Visualizations for the mural set to go up at Harrison and Homan. (Provided)

An illuminated mural planned near a busy West Side train station could make a tricky intersection more pedestrian-friendly.

Students at SAIC Design Homan Square are designing the public art piece to be installed at Homan Avenue and Harrison Street, near the Kedzie-Homan Blue Line station. The project will include upgraded signs to make the flow of car traffic more efficient and reduce congestion.

The LED mural is inspired by Electric Street in Philadelphia, a public art project created along a secluded street that saw much illicit activity before the project was installed. The West Side mural and other fixes to make the intersection safer and easier to navigate will be developed in June, said Eric Hotchkiss, who teaches at the School of the Art Institute of Chicago’s Homan Square campus.

The mural builds upon efforts led by the North Lawndale Community Coordinating Council’s transportation committee to make the Homan Square neighborhood more walkable, especially around transit stations. The group’s members have worked with Department of Transportation Commissioner Gia Biagi for feedback on implementing their ideas.

“The idea behind this project isn’t just beautification,” Hotchkiss said. “It’s connectivity and comfortability.”

The goal is to help people feel more comfortable walking to the Blue Line station on the east side of the road. The east side of the route along Homan Avenue has a crosswalk, but many people choose to take a roundabout way to get to the CTA station “because of serious issues around wellbeing and safety. It made them uncomfortable,” student designer Nandini Kothari said.

Students designed the mural in collaboration with Lawndale residents at a series of community workshops, helping to identify the biggest challenges with navigating the area.

“This was an attempt to create a list of wants and needs to help the residents of North Lawndale create a more preferred environment,” said Liliann Odisho, a student in the design class.

The main issues deterring people from walking in the area were a lack of appropriate lighting, safety issues, unsafe crosswalks and lack of beautification and landscaping, Odisho said.

The design workshops were also an opportunity to get residents’ input on the images, themes and colors that could be included in the mural. Neighbor participation will allow the mural to represent the history and culture of Lawndale so people can relate to the art and feel empowered by it, said design student Elishia Li.

“This process was so important to establishing community ownership over neighborhood spaces,” Li said.

Some of the well-liked themes: Afrofuturism, female strength, unity, the historical roots of North Lawndale and the mom-and-pop shops that once dotted the neighborhood.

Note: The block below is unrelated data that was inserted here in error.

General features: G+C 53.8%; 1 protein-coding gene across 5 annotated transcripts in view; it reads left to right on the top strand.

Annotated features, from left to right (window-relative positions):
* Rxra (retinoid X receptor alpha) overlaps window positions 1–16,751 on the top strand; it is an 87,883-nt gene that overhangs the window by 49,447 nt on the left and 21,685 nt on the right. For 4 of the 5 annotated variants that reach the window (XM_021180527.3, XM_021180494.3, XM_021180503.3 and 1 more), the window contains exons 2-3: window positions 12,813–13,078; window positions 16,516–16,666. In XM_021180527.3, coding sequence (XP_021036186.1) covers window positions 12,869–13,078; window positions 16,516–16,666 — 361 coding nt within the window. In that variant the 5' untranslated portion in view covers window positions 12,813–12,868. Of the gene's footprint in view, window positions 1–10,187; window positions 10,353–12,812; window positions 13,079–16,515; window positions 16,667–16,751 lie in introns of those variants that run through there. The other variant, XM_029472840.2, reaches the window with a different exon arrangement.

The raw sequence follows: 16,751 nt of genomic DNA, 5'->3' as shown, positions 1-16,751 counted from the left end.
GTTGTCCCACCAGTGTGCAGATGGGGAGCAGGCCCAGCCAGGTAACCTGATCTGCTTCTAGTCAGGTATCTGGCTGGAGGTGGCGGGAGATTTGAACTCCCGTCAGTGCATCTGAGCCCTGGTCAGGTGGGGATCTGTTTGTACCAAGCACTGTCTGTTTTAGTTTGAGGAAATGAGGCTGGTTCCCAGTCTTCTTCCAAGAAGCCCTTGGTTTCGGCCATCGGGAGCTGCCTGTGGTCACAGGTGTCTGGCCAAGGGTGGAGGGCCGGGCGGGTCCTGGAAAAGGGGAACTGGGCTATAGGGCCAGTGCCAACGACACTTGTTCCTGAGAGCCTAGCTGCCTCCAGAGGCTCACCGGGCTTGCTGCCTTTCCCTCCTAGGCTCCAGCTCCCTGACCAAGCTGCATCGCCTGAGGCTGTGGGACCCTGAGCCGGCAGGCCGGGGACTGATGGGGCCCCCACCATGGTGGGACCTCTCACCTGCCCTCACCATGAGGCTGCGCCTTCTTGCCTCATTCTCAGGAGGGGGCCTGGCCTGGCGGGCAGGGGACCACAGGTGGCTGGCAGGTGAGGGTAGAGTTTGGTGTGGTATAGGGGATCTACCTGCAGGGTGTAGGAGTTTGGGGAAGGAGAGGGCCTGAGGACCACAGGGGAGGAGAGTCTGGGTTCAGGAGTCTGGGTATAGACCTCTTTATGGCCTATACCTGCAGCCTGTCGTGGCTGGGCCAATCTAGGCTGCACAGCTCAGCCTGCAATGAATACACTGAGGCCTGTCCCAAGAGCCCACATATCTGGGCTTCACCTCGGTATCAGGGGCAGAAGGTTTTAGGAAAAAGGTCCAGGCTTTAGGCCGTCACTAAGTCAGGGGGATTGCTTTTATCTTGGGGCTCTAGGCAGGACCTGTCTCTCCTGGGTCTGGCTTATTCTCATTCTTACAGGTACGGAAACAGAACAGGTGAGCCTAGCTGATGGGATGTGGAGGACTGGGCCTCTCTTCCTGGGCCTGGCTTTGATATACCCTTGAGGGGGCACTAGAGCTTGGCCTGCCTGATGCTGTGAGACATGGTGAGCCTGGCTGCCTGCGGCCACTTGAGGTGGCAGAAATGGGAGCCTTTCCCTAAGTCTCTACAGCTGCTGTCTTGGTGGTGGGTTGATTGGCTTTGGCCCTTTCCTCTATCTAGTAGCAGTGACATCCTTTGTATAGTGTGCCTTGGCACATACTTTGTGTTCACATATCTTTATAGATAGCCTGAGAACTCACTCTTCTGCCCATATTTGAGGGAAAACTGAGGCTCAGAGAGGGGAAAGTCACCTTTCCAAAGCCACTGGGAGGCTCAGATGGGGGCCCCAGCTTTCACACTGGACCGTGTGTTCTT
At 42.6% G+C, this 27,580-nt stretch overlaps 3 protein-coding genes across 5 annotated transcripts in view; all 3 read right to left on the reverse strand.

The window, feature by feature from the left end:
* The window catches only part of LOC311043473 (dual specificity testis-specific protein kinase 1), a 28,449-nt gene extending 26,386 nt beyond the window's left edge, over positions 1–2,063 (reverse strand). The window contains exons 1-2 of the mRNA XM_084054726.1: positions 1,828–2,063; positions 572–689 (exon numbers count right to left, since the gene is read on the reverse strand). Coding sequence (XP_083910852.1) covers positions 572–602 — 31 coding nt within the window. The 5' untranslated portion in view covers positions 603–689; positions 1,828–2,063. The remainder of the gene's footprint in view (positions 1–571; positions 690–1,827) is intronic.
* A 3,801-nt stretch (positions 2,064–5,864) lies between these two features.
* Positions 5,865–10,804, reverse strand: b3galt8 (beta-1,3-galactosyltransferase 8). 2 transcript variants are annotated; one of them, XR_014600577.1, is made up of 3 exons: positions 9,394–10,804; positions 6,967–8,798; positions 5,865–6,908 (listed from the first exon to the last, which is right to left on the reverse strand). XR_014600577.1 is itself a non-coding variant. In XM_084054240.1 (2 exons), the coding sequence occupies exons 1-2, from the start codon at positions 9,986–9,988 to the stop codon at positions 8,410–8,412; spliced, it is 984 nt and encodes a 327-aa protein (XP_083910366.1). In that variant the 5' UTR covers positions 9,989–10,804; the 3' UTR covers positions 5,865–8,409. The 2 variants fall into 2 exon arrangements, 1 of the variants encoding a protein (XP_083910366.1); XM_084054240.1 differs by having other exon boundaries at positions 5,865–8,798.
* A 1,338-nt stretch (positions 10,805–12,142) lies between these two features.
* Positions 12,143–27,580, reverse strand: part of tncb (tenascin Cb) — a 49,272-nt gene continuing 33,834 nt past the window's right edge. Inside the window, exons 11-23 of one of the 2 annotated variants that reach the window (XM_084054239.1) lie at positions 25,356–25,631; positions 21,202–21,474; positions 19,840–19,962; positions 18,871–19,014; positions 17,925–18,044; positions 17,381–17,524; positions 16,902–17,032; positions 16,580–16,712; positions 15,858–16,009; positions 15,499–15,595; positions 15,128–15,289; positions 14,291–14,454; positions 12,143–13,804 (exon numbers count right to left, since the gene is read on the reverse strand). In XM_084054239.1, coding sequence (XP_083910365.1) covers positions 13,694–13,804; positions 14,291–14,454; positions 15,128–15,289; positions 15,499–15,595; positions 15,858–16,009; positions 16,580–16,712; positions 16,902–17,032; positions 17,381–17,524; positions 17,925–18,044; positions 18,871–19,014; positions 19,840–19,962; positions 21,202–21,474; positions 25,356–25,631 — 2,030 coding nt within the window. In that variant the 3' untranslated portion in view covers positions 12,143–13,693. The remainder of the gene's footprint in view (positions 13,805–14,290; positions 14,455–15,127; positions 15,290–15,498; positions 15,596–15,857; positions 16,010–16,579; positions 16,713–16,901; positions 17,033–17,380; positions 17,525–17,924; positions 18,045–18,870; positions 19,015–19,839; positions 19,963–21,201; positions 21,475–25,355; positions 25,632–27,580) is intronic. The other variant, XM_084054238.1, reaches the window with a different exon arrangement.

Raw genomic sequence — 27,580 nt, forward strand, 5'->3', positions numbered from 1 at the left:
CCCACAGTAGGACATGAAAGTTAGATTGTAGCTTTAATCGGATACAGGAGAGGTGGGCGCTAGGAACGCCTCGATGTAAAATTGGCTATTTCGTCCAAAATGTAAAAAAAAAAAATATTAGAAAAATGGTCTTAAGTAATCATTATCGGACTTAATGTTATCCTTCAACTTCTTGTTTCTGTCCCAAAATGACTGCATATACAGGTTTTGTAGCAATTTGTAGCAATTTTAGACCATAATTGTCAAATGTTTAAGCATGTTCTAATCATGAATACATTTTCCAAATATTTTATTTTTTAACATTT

The most popular design guiding the final project depicts the Black Power fist over a backdrop that incorporates line patterns that “hint at the theme of connectedness with the CTA train lines,” design student Camille Billie said.

The mural can incorporate LED neon lights to light up the dark corridor for people walking to and from the train station.

“These LED lights are meant as a way to deteriorate crime and increase public safety at the intersection,” Li said.

The class is creating the signs to be installed at the intersection to help drivers and pedestrians better navigate the intersection, reduce congestion and improve pedestrian safety. One strategy will be to redirect traffic more efficiently though the Citgo gas station at the intersection. The entrance and exit often disrupts traffic and creates safety issues for pedestrians.

The mural project also will create a community bulletin board for residents to share information about programs, resources, events and jobs in the area.

The North Lawndale Community Coordinating Council’s transportation committee worked with SAIC Homan Square in 2020 to conduct a walkability assessment called Walk-H to make key intersections in Lawndale safer.

The study evaluated 22 intersections within a half mile of the Kedzie-Homan station, collecting data on the condition of streets, sidewalks, bump-outs, crosswalks, road signs and traffic lights. With the help of neighborhood youth, the Walk-H team also surveyed more than 130 CTA users and pedestrians on barriers to walkability in the neighborhood.

The report found poor pedestrian infrastructure, such as ineffective crosswalks and poor lighting, made the area difficult and unsafe to navigate on foot. The Homan and Harrison intersection lacked a painted crosswalk and had a poorly marked bump-out that cars frequently cut across while turning, according to the study.

The study also found the design of the streetscape discouraged many people from walking. Trends from the survey showed residents felt unfamiliar with the walking routes in the area, and that lack of a visual identity and curb appeal made the neighborhood less pedestrian-friendly.

“We think about walkability in terms of physically, but also emotionally. It changes the way you think about an intersection if you’re always stressed about walking past the intersection,” Hotchkiss said.

Pascal Sabino is a Report for America corps member covering Austin, North Lawndale and Garfield Park for Block Club Chicago.